A Contrastive Study of Noun Formation in English and Igbo Languages : Current School News

A Contrastive Study of Noun Formation in English and Igbo Languages

APPLY NOW 👉 WORK IN CANADA WITH FREE SPONSORSHIP!


 

A Contrastive Study of Noun Formation in English and Igbo Languages.

ABSTRACT

This study focuses on analyzing and contrasting the processes of noun formation in both English and Igbo languages. The method of data analysis was contrastive, since this research is a contrastive study of noun formation in English and Igbo.

The various rules and processes of noun formation in both languages were identified and classified for the purpose of contrastive studies. In trying to find out the similarities and differences, English and Igbo noun formations were compared so as to postulate the degree of possible interference the Igbo learner will have in learning the English as a second language.

The researcher applied marching method of contrastive analysis. It was found that all noun-formation processes are generally rule governed, but these rules are sometimes very complicated and some processes overlap and interpenetrate each other.

General similarities appear in both languages, in borrowing, affixation and compounding. Both languages use prefixes and suffixes in noun-formation. Compounding in English is a very productive process, likewise in Igbo.

It was also found that unpredictable formations in English: clipping, acronyms, blending and word manufacture, are not found in Igbo except for clipping which is found in a few Igbo Christian names.

Others are in-fixation and compounding. All compounds in Igbo are semantically endocentric, while English offers fourtypes of semantic compounds.

TABLE OF CONTENTS

Title page – – – – – – – – – i

Approval page – – – – – – – – – ii

Certification – – – – – – – – iii

Dedication – – – – – – – – – iv

Acknowledgments – – – – – – – v

Abstract – – – – – – – – – vi

Table of contents – – – – – – – – vii

CHAPTER ONE: INTRODUCTION

1.0 Introduction – – – – – – 1

1.1 Background to the Study – – – – – 1

1.2 The Igbo language – – – – – – 8

1.2. The English Language – – – – – – 10

1.4. Statement of Problem – – – – – – 11

1.5 Purpose of the Study – – – – – – 12

1.6 Significance of the Study – – – – – 12

1.7 Scope of the Study – – – – – – 13

1.8 Research Questions – – – – – – 13

CHAPTER TWO: LITERATURE REVIEW – – – 14

2.0 Introduction – – – – – – – – 14

2.1 Theoretical Studies – – – – – – 14

2.1.1 Contrastive Analysis: Theoretical Considerations – 14

2.1.2 Word Formation – – – – – – – 17

2.2 Empirical studies – – – – – – – 22

2.2.1 Empirical studies on Contrastive Analysis – – – 22

2.2.2 Empirical Studies on Noun Formation – – – 24

2.3 Summary of Literature Review – – – – – 33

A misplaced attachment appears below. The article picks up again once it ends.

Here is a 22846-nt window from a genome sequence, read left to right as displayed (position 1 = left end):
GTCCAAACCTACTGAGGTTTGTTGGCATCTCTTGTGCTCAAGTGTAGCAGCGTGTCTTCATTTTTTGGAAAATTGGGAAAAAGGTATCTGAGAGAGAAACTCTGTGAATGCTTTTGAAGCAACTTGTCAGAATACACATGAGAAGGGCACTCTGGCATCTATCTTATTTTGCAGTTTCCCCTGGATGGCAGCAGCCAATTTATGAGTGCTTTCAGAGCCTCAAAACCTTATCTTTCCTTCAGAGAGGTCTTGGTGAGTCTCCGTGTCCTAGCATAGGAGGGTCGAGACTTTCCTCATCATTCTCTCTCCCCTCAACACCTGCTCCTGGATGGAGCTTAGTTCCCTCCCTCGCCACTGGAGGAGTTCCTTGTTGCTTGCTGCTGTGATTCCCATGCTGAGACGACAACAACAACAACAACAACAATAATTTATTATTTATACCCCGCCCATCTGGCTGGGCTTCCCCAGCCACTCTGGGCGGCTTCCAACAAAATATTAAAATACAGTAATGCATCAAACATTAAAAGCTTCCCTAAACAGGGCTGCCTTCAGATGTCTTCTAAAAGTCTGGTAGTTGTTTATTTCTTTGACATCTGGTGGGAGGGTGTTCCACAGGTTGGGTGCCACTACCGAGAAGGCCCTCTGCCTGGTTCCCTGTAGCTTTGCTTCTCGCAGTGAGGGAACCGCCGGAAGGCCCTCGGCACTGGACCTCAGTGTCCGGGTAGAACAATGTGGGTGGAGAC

CHAPTER THREE: METHODOLOGY – – – – 37

3.0 Introduction – – – – – 37

3.1 Design of the study – – – – – 37

3.2 Data Collection Technique – – – – – 38

3.3 Method of Data Analysis – – – – – – 38

CHAPTER FOUR: PRESENTATION AND ANALYSIS OF DATA 39

4.0. Introduction – – – – – – – 39

4.1. Research Question 1 – – – – – – 39

4.2. Research Question 2 – – – – – – 46

4.3 Research Question 3 – – – – – – 51

CHAPTER FIVE: IMPLICATIONS, DISCUSSION OF FINDINGS

AND CONCLUSION – – – – – 57

5.0 Introduction – – – – – – – – 57

5.1 Discussion of Findings – – – – – – 57

5.2. Implications of the Study – – – – – 59

5.3. Conclusion – – – – – – – – 62

5.4. Recommendation for Further Research – – – 62

REFERENCES

INTRODUCTION

Language is a dynamic phenomenon, which takes in new words and thus enables its users to extend its vocabulary. With respect to English, which is used not just as a mother tongue but as a second or foreign language in most parts of the world, new words keep making their ways into the language from time to time. While many of these new words are borrowed from other languages, majority of them are formed.

According to Katamba (8) “Speakers of a language do not just commit to memory all the words they know, their competence includes the ability to manipulate rules in order to create new words and unscramble the meaning of novel or unfamiliar words they encounter”.

The term morphology is generally attributed to the German poet, novelist, playwright and philosopher, Johann Wolfang Von Goetha (1749- 1832), who coined it early in the nineteenth century in biological context.

Its etymology is Greek. ‘Morph’ means ‘shape’ or ‘form’ and morphology is the study of form or forms. In biology, morphology refers to the study of the form and structure of organisms; and in Geology, it refers to the study of the configuration and evolution of land forms.

REFERENCES

Abakporo, T. S. The Processes, Methods and Problems of Morphemic Analysis (Masters Thesis), College of Humanities, Imo State University, Nigeria, 2001. Print.
Abdul R. Mohamed, Li-lian Goh, and Eliza Wan- Rose. English Errors and Chinese Learners. Sunnway College Journal, 1: 83-97. 2004. Print.
Abdul Mahmoud I.I. ‘Noun Formation in Standard English and Modern Standard Arabic: a contrastive Study.’ Journal of Language Teaching and Research, vol. 1, No 5, pp. 614-623. Academy publishers, Finland. 2010. Print.
Abubakre, S. O. Affixation in Hausa and Eggon: A Comparative Analysis. (n.d). Retrieved from http://www.unilorin.edu.ng/publications/abu bakare/AFFIXATION%20for%20EDE.htm
Akpojisheri, M.O. English Language: A Vehicle for National Development. Nigerian Journal of Research and Production. Enugu: Nigeria Researchers Forum. 2009. Print.

CSN Team.

APPLY NOW 👉 WORK IN CANADA WITH FREE SPONSORSHIP!


 

    Hey You!

    Don't Miss These Opportunity! Enter Your Details Below!


    => FOLLOW US ON INSTAGRAM | FACEBOOK & TWITTER FOR LATEST UPDATE

    Tags: , , , , , , ,

    Comments are closed.

    %d bloggers like this: